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Photo by Phileaus Jusu, UMNS

When Ibrahim Massaquoi was admitted to the Children’s Ward of Bo Government Hospital in Sierra Leone, he had a high fever and was suffering from acute malaria. Here his mother, Sallaymatu Massaquoi, tries to use a towel to lower his temperature.

Photo by Phileaus Jusu, UMNS

Ibrahim Massaquoi, 4, wears a smile after 24-hour medical treatment for malaria in the Bo Government Hospital in Sierra Leone. He was admitted with acute malaria.

Campaign aims to save children like Ibrahim

By Phileas Jusu
May 30, 2014 | FREETOWN, Sierra Leone (UMNS)

Ibrahim Massaquoi's dramatic arrival into the children’s ward hijacks everyone's attention in the late afternoon of May 17.

His parents and other weeping family members crash into the children’s ward at the Bo Government Hospital with the 4-year-old, who is struggling between life and death. He is placed on a hospital couch, where he is convulsing violently.

His mother, Sallaymatu Massaquoi, is not in tears like the other family members. She looks more composed than even the father. She explains that this is Ibrahim’s third serious bout with malaria, and it is comparatively less life threatening than previous occasions.

“The last time, he convulsed more violently and was in a coma for three days,” Massaquoi says.

With another 2-year-old baby strapped to her back, she leaves the hospital to look for food for the younger child, while nurses tend to Ibrahim.

Ibrahim is in a high-risk group. Most fatalities from malaria, a mosquito-borne disease, occur in children under 5. Sierra Leone’s government, along with partners such as The United Methodist Church, is planning a major outreach campaign in June to protect families from malaria and boost the health of small children.

Ibrahim arrived at the hospital with “queried malaria,” nurse-in-charge Elizabeth Fortune explains later, after the boy’s condition is stable. Queried malaria is a condition in which a patient shows all the symptoms of acute malaria.

“Usually when a child is brought in this kind of condition, we go ahead to treat the patient so as to avoid losing their lives. A proper test and diagnosis are later done after we have controlled the temperature and convulsion,” Fortune says.

In Ibrahim’s case, test results were being processed as the nurses battled to control the fever and convulsions.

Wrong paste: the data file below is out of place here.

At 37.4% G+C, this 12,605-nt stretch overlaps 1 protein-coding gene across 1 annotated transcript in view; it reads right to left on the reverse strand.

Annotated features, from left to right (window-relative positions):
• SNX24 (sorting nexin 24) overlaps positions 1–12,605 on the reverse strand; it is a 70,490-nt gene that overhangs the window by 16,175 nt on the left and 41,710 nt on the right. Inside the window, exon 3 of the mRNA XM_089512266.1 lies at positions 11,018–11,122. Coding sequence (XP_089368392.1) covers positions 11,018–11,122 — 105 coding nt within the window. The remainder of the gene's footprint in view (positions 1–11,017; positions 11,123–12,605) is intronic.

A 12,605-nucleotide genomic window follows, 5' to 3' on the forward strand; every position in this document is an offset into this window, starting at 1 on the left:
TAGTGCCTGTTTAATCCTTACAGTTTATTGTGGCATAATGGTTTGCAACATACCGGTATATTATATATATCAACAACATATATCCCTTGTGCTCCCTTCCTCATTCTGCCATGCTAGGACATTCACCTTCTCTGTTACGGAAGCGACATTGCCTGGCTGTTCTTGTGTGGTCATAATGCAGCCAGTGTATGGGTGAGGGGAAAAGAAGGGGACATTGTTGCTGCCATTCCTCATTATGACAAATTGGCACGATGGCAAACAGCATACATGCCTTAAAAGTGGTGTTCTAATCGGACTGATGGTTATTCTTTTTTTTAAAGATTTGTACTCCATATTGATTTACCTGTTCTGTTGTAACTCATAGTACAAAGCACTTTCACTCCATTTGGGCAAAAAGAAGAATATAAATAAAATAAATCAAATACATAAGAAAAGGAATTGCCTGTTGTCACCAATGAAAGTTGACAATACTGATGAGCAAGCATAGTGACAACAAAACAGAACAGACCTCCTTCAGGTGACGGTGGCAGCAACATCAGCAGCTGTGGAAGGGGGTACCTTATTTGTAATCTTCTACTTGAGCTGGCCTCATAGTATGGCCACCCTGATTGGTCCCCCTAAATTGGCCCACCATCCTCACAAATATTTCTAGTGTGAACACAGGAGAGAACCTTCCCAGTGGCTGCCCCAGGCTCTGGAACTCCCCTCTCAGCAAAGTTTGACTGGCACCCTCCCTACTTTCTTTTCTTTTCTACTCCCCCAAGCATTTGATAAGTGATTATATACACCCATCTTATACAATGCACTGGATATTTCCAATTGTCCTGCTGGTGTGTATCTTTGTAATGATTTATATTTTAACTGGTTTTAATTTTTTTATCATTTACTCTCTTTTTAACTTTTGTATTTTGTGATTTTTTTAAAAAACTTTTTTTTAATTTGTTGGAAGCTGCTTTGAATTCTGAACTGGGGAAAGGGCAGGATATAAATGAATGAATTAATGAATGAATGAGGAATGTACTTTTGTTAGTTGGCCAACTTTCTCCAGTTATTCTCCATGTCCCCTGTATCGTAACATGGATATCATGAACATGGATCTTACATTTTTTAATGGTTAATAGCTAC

A drug is administered to take care of the high temperature, Fortune says, “but we had to make sure the child had food before they came to the hospital. We asked the mother if the child had eaten; she answered ‘yes.’ But we didn’t want to take risks because some mothers feel embarrassed to say their children have not had food since morning. So we administered a drug with food value before taking care of the convulsion.”

Repeated attacks

Sierra Leone’s Ministry of Health, together with other partners, promotes the use of long-lasting insecticide-treated nets as a means of reducing infection rates. 

The Massaquoi family’s net, however, wore out more than a year ago, and the family has been unable to afford a new one. Sallaymatu Massaquoi is an unemployed hairdresser, while her husband, Mattia Massaquoi, is a “battleman” (a term used in Sierra Leone to describe hustler-drivers without vehicles. They usually hang out in car parks to assist employed drivers in order to eke out a living).

The family obtained their last net in 2010, and the nets are usually effective for three to five years. Sallaymatu and her two kids sleep on the same bed at night, and the family has endured repeated malaria attacks.

She later tells United Methodist News Service that Ibrahim actually developed fever two days before going to the hospital. He was taken to someone in the neighborhood for treatment and received an injection. The pain subsided but re-emerged the following day about 10 a.m. The family showed up at the hospital at 3:30 p.m.

National outreach

The United Methodist Church, through its Imagine No Malaria initiative, is partnering with the Sierra Leone government for the second time in June to supply long-lasting insecticide-treated nets nationwide.

The first successful nets distribution was in November 2010 as part of an effort that included polio vaccination, Albendazole tablets (for treating infections caused by tapeworms) and vitamin supplements for children under 5.

The 2010 Maternal and Child Health Week Campaign, the largest ever undertaken in Sierra Leone, included distribution of more than 3.2 million nets to all households in the country. Imagine No Malaria provided more than 600,000 of the nets, with 340,000 sent to the Bo District, where United Methodists provided supervision, funding and logistical support.

Imagine No Malaria is supplying an even larger quantity — 390,000 nets — in the June campaign to the Bo District.

The national campaign will distribute 3.5 million nets nationwide. The June 5-14 campaign will also provide Albendazole tablets and vitamin supplements for children under 5, according to Dr. Samuel Smith, manager of the National Malaria Control Program. The outreach will be followed by a national nets hang-up campaign June 25-29, he said.

Jusu is director of communications for The United Methodist Church in Sierra Leone.

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